Komagatu Maru Apology

This has been a long-standing issue for many in the Indo-Canadian community, particularly Sikh Canadians. Reading the announcement, reminded me of the previous attempt by former Prime Minister Harper to do so at an Indo-Canadian community picnic on 3 August 2008.

It was a “drive-by” apology, to use my irreverent words, given that the PM and his party had to beat a hasty retreat after one activist seizing the mike and denouncing the fact that it was not delivered in Parliament. See Harper apologizes in B.C. for 1914 Komagata Maru incident, CBC, 3 August 2008.

My takeaway from that incident (I was present) was that any apology, if made, should be done in the House of Commons (as was the case for Japanese wartime internment, the Chinese head tax and residential school abuse). Any other approach made the community being apologized to feel second-rate, as was the case with Italian Canadian wartime restrictions (former PM Mulroney delivered an apology at a dinner) or the above case of the Komagata Maru).

So while there will be predictable debate about whether an apology is warranted, the House is the appropriate forum.

An Indo-Canadian friend of mine reminded me that neither the Government of India or Britain have ever apologized for opening fire on the ship and killing passengers.

Will be interesting to see if Italian Canadians continue to press for a formal House apology.

Text of the PM press release:

The Prime Minister, Justin Trudeau, today announced that on May 18, 2016, he will make a formal apology in the House of Commons for the Komagata Maru incident.

This year will mark the 102nd anniversary of the Komagata Maru incident, where 376 passengers of mostly Sikh descent arrived in Vancouver and were refused entry into Canada due to the discriminatory laws of the time.

The Prime Minister made the announcement at Vaisakhi on the Hill concluding a three day religious ceremony, where Sikh scriptures were read continuously to commemorate Vaisakhi.

Quotes

“As a nation, we should never forget the prejudice suffered by the Sikh community at the hands of the Canadian government of the day.  We should not – and we will not.”
– Rt. Hon. Justin Trudeau, Prime Minister of Canada

“An apology made in the House of Commons will not erase the pain and suffering of those who lived through that shameful experience.  But an apology is not only the appropriate action to take, it’s the right action to take, and the House is the appropriate place for it to happen.”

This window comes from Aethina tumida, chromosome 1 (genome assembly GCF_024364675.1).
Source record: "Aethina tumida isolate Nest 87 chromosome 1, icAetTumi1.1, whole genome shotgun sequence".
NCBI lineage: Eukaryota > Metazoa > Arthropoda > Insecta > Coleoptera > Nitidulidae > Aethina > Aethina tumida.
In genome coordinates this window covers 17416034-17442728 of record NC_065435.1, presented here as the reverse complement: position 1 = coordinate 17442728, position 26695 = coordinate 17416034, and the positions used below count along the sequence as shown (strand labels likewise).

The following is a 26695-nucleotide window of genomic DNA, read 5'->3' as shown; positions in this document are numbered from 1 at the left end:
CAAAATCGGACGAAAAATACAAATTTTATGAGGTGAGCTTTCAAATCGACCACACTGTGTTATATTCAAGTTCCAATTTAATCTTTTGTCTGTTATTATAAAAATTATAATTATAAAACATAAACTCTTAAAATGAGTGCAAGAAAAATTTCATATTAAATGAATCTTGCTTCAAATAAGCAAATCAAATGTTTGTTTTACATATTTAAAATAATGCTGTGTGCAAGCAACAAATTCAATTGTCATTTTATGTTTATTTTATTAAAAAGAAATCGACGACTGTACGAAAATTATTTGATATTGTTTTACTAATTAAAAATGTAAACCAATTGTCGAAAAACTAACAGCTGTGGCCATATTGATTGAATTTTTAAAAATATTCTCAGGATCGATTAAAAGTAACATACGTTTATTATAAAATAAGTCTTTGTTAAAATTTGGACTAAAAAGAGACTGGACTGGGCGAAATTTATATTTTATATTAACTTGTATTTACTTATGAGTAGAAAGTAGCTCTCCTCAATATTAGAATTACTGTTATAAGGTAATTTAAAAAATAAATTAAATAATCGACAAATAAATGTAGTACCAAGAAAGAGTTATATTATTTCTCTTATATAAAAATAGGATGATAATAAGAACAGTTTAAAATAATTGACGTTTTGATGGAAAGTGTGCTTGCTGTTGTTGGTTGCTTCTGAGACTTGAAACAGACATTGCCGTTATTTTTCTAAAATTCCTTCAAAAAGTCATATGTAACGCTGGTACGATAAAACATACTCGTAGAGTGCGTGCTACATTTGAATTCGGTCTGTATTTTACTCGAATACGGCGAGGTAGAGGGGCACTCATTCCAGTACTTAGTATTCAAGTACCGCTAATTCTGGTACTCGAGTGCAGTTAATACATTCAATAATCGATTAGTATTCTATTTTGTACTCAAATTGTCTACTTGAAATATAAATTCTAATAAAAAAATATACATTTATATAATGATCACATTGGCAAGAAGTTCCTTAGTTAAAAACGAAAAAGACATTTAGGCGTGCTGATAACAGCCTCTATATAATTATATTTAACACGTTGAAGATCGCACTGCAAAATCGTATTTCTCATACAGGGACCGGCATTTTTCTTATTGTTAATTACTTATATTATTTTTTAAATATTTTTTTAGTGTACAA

– Rt. Hon. Justin Trudeau, Prime Minister of Canada

And the full remarks of the PM at the Vaisakhi ceremony on the Hill:

This year will mark the 102nd anniversary of the Komagata Maru incident where 376 passengers of mostly Sikh descent arrived in Vancouver and were refused entry to Canada due to the discriminatory laws of the time. The passengers of the Komagata Maru like millions of immigrants to Canada since were seeking refuge and better lives for their families. With so much to contribute to their new home, they chose Canada and we failed them utterly. As a nation, we should never forget the prejudice suffered by the Sikh community at the hands of the Canadian government of the day. We should not and we will not. That is why next month, on May 18, I will stand in the House of Commons and offer a full apology for the Komagata Maru incident.

An apology made in the House of Commons will not erase the pain and suffering of those who lives through that shameful experience, but an apology is not only the appropriate action to take, it’s the right action to take and the House is the appropriate place for it to happen. It was in the House of Commons that the laws that prevented the passengers from disembarking were first passed and so it’s fitting that the government should apologize there on behalf of all Canadians. It’s what the victims of the Komagata Maru incident deserve and we owe them nothing less.

Just as we look back and acknowledge where we’re failed, so too do we need to celebrate the remarkable success of the Sikh community here in Canada and Vaisakhi is the perfect opportunity to do just that. April is a special month, not only for Sikhs but for all Canadians. It marks the anniversary of the adoption of the Charter of rights and freedoms which ensures that no Canadian needs to make the choice between their religion and activities in their day-to-day lives. The charter ensures that the five Ks are protected. As Canadian Sikhs gather with their loved ones to mark the creation of the Khalsa, it’s a chance to reflect on shared values and celebrate the successes of the past year.

What Justin Trudeau said today about the Komagata Maru incident

About Andrew
Andrew blogs and tweets public policy issues, particularly the relationship between the political and bureaucratic levels, citizenship and multiculturalism. His latest book, Policy Arrogance or Innocent Bias, recounts his experience as a senior public servant in this area.

One Response to Komagatu Maru Apology

  1. Pingback: Descendants of Komagata Maru passengers ‘pleased’ by apology | Multicultural Meanderings

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